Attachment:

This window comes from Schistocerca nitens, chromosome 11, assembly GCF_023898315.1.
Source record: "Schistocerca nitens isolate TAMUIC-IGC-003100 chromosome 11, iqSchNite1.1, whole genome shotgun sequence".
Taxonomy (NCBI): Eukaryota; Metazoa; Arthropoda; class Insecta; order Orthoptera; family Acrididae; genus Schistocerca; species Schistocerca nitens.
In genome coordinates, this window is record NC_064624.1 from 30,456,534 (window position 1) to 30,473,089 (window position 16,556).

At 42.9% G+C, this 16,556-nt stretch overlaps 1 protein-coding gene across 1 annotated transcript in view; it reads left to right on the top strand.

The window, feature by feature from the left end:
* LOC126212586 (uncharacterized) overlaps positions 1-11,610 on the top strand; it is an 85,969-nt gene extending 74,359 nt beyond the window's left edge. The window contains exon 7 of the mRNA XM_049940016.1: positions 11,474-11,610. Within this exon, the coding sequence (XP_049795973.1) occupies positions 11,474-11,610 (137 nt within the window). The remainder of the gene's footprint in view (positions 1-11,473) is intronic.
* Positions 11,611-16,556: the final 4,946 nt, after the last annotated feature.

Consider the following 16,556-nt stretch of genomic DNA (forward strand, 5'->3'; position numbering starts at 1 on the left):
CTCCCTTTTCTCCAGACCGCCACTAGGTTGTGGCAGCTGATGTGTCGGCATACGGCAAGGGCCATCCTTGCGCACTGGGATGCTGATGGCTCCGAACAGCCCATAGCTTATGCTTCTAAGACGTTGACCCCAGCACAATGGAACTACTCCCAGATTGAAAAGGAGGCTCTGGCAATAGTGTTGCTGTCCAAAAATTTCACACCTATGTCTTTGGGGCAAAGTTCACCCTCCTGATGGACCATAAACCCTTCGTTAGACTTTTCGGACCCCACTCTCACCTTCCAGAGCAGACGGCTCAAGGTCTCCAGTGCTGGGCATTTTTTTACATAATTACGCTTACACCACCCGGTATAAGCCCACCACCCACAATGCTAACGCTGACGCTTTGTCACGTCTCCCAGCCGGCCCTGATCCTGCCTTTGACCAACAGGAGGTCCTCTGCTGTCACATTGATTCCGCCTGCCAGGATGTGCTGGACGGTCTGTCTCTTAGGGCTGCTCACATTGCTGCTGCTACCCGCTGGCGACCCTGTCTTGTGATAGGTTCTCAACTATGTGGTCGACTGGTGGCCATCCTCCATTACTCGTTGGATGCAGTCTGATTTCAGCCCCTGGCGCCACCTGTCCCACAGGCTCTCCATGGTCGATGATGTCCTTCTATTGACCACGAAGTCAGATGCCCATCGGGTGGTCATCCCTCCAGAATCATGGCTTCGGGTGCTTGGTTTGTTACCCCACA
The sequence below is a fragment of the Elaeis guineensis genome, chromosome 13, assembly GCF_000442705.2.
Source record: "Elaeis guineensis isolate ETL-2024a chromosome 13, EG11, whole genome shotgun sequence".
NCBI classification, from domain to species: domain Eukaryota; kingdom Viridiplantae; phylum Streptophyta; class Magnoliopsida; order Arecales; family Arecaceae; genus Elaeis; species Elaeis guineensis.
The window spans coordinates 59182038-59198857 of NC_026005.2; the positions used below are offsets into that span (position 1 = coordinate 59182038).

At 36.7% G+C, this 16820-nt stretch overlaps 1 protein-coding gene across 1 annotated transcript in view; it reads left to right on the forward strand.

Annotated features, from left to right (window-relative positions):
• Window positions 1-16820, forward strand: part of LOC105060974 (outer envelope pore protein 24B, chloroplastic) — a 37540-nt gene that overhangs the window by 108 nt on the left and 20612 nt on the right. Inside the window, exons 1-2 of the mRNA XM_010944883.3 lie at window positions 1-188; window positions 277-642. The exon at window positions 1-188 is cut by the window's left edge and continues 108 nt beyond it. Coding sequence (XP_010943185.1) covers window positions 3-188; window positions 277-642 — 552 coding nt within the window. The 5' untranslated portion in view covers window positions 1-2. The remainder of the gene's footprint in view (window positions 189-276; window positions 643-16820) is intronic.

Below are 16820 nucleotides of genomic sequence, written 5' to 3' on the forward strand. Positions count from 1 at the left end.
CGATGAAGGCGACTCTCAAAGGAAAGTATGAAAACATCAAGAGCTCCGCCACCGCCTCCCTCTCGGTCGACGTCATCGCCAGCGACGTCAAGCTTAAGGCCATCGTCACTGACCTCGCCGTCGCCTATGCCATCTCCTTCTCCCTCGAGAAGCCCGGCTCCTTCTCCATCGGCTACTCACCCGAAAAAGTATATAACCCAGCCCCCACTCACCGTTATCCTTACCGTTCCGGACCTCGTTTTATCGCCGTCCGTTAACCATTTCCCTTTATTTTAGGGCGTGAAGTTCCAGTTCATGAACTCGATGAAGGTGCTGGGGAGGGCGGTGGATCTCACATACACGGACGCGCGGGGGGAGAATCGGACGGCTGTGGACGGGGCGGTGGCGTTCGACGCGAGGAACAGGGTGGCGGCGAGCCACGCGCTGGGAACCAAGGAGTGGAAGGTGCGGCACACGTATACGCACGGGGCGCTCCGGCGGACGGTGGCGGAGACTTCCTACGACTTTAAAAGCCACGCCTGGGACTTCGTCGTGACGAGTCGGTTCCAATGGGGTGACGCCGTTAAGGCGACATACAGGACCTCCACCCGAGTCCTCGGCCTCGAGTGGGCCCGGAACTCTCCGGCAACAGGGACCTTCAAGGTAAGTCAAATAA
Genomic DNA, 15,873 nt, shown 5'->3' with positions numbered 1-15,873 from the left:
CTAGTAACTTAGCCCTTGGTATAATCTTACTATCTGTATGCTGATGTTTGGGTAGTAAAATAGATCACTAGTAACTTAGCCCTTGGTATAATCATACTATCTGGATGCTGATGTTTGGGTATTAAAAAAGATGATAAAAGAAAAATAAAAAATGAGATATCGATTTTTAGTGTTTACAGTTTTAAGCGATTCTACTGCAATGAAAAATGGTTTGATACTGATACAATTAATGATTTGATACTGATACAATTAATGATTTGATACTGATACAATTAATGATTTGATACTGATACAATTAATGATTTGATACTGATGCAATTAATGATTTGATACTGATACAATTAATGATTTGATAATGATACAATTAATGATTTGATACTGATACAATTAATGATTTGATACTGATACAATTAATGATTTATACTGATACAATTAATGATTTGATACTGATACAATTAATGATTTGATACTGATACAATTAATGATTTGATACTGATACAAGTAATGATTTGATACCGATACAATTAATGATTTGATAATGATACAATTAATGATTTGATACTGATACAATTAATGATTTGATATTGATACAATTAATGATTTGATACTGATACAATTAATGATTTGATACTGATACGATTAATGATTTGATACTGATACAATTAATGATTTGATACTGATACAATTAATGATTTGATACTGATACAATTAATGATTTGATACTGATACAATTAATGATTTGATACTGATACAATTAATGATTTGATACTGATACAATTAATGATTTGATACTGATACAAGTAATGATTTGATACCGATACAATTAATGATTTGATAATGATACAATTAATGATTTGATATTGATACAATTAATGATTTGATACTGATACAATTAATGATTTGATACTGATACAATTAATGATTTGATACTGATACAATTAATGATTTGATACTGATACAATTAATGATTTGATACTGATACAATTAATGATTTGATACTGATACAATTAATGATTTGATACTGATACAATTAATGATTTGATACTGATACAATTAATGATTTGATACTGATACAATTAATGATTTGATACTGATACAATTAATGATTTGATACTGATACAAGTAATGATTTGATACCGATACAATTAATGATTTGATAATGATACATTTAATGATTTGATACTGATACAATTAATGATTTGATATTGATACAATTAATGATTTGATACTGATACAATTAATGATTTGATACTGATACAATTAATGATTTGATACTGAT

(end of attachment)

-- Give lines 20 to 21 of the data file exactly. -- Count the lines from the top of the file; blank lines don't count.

Genomic DNA, 15,873 nt, shown 5'->3' with positions numbered 1-15,873 from the left:
CTAGTAACTTAGCCCTTGGTATAATCTTACTATCTGTATGCTGATGTTTGGGTAGTAAAATAGATCACTAGTAACTTAGCCCTTGGTATAATCATACTATCTGGATGCTGATGTTTGGGTATTAAAAAAGATGATAAAAGAAAAATAAAAAATGAGATATCGATTTTTAGTGTTTACAGTTTTAAGCGATTCTACTGCAATGAAAAATGGTTTGATACTGATACAATTAATGATTTGATACTGATACAATTAATGATTTGATACTGATACAATTAATGATTTGATACTGATACAATTAATGATTTGATACTGATGCAATTAATGATTTGATACTGATACAATTAATGATTTGATAATGATACAATTAATGATTTGATACTGATACAATTAATGATTTGATACTGATACAATTAATGATTTATACTGATACAATTAATGATTTGATACTGATACAATTAATGATTTGATACTGATACAATTAATGATTTGATACTGATACAAGTAATGATTTGATACCGATACAATTAATGATTTGATAATGATACAATTAATGATTTGATACTGATACAATTAATGATTTGATATTGATACAATTAATGATTTGATACTGATACAATTAATGATTTGATACTGATACGATTAATGATTTGATACTGATACAATTAATGATTTGATACTGATACAATTAATGATTTGATACTGATACAATTAATGATTTGATACTGATACAATTAATGATTTGATACTGATACAATTAATGATTTGATACTGATACAATTAATGATTTGATACTGATACAAGTAATGATTTGATACCGATACAATTAATGATTTGATAATGATACAATTAATGATTTGATATTGATACAATTAATGATTTGATACTGATACAATTAATGATTTGATACTGATACAATTAATGATTTGATACTGATACAATTAATGATTTGATACTGATACAATTAATGATTTGATACTGATACAATTAATGATTTGATACTGATACAATTAATGATTTGATACTGATACAATTAATGATTTGATACTGATACAATTAATGATTTGATACTGATACAATTAATGATTTGATACTGATACAATTAATGATTTGATACTGATACAAGTAATGATTTGATACCGATACAATTAATGATTTGATAATGATACATTTAATGATTTGATACTGATACAATTAATGATTTGATATTGATACAATTAATGATTTGATACTGATACAATTAATGATTTGATACTGATACAATTAATGATTTGATACTGAT